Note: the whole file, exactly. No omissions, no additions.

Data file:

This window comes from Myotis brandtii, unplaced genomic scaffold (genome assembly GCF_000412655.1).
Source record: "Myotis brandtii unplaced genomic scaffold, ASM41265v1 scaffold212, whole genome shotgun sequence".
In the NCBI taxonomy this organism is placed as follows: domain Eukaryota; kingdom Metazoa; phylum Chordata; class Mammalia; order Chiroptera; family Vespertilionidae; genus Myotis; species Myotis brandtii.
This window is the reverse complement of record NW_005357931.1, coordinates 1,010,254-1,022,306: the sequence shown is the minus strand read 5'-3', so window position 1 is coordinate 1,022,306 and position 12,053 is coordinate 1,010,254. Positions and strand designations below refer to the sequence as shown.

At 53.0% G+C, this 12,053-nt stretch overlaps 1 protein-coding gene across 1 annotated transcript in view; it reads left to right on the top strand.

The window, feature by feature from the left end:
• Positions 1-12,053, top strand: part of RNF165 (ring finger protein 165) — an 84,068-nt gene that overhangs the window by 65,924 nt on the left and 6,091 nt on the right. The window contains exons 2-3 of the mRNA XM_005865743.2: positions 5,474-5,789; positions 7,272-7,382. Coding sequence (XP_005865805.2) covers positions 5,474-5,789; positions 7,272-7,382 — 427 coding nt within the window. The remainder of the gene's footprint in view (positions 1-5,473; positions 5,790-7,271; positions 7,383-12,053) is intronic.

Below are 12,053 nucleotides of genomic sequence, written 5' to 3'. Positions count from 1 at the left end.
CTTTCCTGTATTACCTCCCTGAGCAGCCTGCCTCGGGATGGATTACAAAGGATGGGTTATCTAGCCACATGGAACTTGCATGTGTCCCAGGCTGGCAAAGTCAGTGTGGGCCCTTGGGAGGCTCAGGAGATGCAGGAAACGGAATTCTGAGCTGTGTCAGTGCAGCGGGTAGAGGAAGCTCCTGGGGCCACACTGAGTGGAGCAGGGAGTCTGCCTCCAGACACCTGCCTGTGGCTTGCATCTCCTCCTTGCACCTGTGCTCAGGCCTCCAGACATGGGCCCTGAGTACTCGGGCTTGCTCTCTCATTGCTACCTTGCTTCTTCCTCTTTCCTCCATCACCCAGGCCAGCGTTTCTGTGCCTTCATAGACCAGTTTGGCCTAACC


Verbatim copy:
This window comes from Myotis brandtii, unplaced genomic scaffold (genome assembly GCF_000412655.1).
Source record: "Myotis brandtii unplaced genomic scaffold, ASM41265v1 scaffold212, whole genome shotgun sequence".
In the NCBI taxonomy this organism is placed as follows: domain Eukaryota; kingdom Metazoa; phylum Chordata; class Mammalia; order Chiroptera; family Vespertilionidae; genus Myotis; species Myotis brandtii.
This window is the reverse complement of record NW_005357931.1, coordinates 1,010,254-1,022,306: the sequence shown is the minus strand read 5'-3', so window position 1 is coordinate 1,022,306 and position 12,053 is coordinate 1,010,254. Positions and strand designations below refer to the sequence as shown.

At 53.0% G+C, this 12,053-nt stretch overlaps 1 protein-coding gene across 1 annotated transcript in view; it reads left to right on the top strand.

The window, feature by feature from the left end:
• Positions 1-12,053, top strand: part of RNF165 (ring finger protein 165) — an 84,068-nt gene that overhangs the window by 65,924 nt on the left and 6,091 nt on the right. The window contains exons 2-3 of the mRNA XM_005865743.2: positions 5,474-5,789; positions 7,272-7,382. Coding sequence (XP_005865805.2) covers positions 5,474-5,789; positions 7,272-7,382 — 427 coding nt within the window. The remainder of the gene's footprint in view (positions 1-5,473; positions 5,790-7,271; positions 7,383-12,053) is intronic.

Below are 12,053 nucleotides of genomic sequence, written 5' to 3'. Positions count from 1 at the left end.
CTTTCCTGTATTACCTCCCTGAGCAGCCTGCCTCGGGATGGATTACAAAGGATGGGTTATCTAGCCACATGGAACTTGCATGTGTCCCAGGCTGGCAAAGTCAGTGTGGGCCCTTGGGAGGCTCAGGAGATGCAGGAAACGGAATTCTGAGCTGTGTCAGTGCAGCGGGTAGAGGAAGCTCCTGGGGCCACACTGAGTGGAGCAGGGAGTCTGCCTCCAGACACCTGCCTGTGGCTTGCATCTCCTCCTTGCACCTGTGCTCAGGCCTCCAGACATGGGCCCTGAGTACTCGGGCTTGCTCTCTCATTGCTACCTTGCTTCTTCCTCTTTCCTCCATCACCCAGGCCAGCGTTTCTGTGCCTTCATAGACCAGTTTGGCCTAACC